By Jonah Wagner
Cities benefit from economies of scope and scale which tend to make them more ‘efficient’ places to live. In most countries around the world, it is ‘greener’ to live in a city than outside of it. Home and work are closer together, reducing transportation time and cost. Population density also allows for the development of large, centralized, public utility infrastructure – lowering costs for energy generation and transmission, water purification and distribution, waste collection and management, etc. Historically, these utilities have benefitted significantly from scale.
Example: Water purification costs by plant size
This may be changing. New technologies (e.g., remote sensors) are making possible the coordination of modular, scalable, decentralized systems of public service delivery in cities.
Sarvajal is an example. The business model was initially applied to rural India because population density in villages could not justify piped, centralized water distribution systems. We had to bring the plant to them. However, there was no technical reason why the model couldn’t be applied to slums – places without consistent access to clean water, and with proven willingness to pay. On an individual basis, Sarvajal’s plants were inefficient, converting roughly half of processed water to waste. Yet even this level of efficiency is comparable to the waste endemic to Delhi’s piping infrastructure. And, Sarvajal’s remote plant management increases the likelihood that the water is clean and relatively constant.
This kind of distributed infrastructure has significant advantages versus the large public utilities serving most cities today. Large plants are only efficient at high capacity utilization. For new cities, achieving high utilization while allowing cushion for growth is very hard to do. Large, capital-intensive projects also create financing risk, should a downturn cut the flow of funds to key projects (e.g., King Abdullah Economic City). In addition, these plants are built to last for decades, narrowing opportunities for future technological innovation.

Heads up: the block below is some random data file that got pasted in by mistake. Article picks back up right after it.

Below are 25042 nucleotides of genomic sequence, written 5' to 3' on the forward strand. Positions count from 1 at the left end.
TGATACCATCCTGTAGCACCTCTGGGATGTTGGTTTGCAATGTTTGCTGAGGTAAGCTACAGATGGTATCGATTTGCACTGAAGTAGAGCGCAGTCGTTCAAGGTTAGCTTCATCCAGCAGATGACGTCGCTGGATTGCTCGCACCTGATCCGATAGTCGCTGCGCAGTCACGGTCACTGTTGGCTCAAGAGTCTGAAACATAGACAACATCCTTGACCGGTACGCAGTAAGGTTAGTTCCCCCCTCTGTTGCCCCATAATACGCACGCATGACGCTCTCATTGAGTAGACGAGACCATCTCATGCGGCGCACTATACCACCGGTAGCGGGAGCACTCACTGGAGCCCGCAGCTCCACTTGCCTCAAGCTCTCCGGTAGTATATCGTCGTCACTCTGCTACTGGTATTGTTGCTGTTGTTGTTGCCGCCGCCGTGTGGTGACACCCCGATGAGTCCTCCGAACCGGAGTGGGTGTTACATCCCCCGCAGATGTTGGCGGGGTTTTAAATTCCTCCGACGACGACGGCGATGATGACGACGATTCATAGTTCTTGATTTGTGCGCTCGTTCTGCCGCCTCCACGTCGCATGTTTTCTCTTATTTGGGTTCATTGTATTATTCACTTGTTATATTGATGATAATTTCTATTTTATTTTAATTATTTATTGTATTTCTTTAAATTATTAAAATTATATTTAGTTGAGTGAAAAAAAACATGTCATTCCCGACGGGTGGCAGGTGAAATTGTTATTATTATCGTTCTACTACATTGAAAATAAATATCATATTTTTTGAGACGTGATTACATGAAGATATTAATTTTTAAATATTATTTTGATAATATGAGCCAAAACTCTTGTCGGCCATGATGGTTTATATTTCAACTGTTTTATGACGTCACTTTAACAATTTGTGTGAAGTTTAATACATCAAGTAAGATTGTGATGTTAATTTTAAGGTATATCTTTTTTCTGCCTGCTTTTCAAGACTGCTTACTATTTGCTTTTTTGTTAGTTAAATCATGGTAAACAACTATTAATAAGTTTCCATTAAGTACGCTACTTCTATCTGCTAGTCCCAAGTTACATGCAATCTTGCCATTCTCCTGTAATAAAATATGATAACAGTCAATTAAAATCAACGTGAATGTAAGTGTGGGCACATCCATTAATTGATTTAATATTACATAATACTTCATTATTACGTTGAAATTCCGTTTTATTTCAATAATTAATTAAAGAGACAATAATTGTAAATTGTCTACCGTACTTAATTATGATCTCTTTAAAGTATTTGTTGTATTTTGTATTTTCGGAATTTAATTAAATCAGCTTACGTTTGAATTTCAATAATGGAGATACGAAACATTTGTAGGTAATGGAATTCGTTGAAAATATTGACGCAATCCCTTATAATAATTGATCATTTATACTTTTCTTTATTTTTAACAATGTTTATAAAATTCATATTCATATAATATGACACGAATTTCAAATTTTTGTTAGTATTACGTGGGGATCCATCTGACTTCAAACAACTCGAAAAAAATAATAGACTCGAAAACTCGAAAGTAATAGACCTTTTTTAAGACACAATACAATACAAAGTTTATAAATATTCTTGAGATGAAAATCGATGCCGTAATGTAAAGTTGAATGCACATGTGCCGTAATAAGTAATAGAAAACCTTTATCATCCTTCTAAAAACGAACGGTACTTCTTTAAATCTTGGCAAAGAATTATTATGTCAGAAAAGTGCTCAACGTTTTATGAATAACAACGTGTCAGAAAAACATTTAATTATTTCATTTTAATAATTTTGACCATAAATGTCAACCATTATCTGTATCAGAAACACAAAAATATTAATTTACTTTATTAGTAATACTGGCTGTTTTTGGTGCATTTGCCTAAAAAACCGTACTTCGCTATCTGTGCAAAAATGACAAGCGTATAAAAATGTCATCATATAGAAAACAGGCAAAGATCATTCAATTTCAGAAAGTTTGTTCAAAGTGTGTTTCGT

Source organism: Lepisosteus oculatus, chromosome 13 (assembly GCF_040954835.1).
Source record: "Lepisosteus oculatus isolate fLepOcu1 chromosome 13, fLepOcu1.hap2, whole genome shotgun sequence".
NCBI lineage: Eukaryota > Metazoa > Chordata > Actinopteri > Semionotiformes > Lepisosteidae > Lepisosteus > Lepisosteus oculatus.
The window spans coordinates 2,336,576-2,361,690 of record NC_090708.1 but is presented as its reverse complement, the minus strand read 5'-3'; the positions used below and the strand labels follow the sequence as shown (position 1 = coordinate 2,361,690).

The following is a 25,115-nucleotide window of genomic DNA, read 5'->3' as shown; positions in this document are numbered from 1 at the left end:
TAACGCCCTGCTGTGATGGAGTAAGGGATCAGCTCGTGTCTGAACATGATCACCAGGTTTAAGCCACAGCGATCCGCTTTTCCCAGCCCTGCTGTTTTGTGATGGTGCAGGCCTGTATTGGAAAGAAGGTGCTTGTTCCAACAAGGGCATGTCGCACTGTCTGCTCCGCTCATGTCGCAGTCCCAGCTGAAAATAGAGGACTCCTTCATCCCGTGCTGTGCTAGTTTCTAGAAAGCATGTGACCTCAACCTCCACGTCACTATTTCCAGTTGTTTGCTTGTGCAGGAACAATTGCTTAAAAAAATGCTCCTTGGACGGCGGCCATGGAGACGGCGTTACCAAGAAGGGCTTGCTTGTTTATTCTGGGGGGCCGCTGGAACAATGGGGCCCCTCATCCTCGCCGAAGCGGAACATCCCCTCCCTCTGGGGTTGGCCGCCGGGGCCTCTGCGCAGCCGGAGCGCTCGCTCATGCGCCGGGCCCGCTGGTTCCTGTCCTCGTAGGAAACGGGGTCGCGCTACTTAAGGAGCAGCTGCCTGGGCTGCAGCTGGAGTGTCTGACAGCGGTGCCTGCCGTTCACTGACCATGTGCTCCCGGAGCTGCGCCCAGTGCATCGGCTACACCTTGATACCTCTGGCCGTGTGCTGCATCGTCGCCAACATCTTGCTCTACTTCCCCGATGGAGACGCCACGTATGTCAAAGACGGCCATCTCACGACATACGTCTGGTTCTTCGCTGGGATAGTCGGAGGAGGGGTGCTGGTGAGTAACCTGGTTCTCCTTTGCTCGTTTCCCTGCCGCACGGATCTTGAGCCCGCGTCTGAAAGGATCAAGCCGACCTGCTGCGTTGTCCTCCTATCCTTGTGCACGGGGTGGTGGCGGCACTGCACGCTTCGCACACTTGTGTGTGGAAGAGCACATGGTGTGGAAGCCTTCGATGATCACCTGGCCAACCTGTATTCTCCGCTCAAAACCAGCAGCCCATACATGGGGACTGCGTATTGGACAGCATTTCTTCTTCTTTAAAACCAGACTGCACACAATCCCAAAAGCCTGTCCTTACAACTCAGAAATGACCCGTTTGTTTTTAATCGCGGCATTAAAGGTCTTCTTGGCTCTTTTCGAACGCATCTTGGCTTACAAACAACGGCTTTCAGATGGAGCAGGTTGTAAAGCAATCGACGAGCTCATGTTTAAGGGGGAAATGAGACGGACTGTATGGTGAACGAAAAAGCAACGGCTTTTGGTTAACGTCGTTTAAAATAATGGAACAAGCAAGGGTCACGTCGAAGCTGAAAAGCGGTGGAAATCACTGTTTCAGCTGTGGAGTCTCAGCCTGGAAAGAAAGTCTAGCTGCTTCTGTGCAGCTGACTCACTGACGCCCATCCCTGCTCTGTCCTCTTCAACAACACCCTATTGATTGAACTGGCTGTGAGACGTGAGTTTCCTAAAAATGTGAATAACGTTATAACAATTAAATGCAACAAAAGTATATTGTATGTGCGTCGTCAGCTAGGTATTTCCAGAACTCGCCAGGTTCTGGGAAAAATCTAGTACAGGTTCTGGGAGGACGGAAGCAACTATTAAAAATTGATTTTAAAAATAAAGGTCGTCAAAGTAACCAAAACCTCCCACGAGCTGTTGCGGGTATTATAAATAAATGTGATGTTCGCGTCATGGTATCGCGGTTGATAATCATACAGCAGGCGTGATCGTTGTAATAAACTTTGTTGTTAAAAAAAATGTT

Modular, distributed infrastructure mitigates these risks. Additional units can be added to ensure consistently full capacity utilization. Financing can be phased in by project, as needed. New technologies can be integrated into the next build-out, or swapped in for old plants. The ability to seamlessly coordinate and automate information flows makes it theoretically possible to manage huge utility networks. It also enables the integration private contributions to the network, such as augmenting the grid with electricity generated from rooftop solar panels (e.g., Sungevity. There are a number of companies besides Sarvajal exploring this space (e.g., Bloom Energy), and capital is beginning to follow (e.g., Liberation Capital).
The temptation to build a big, shiny plant is very real. Big financing tends to look for big projects. However, new business models and new technologies are beginning to make a strong case for smaller, quicker, cheaper, everywhere.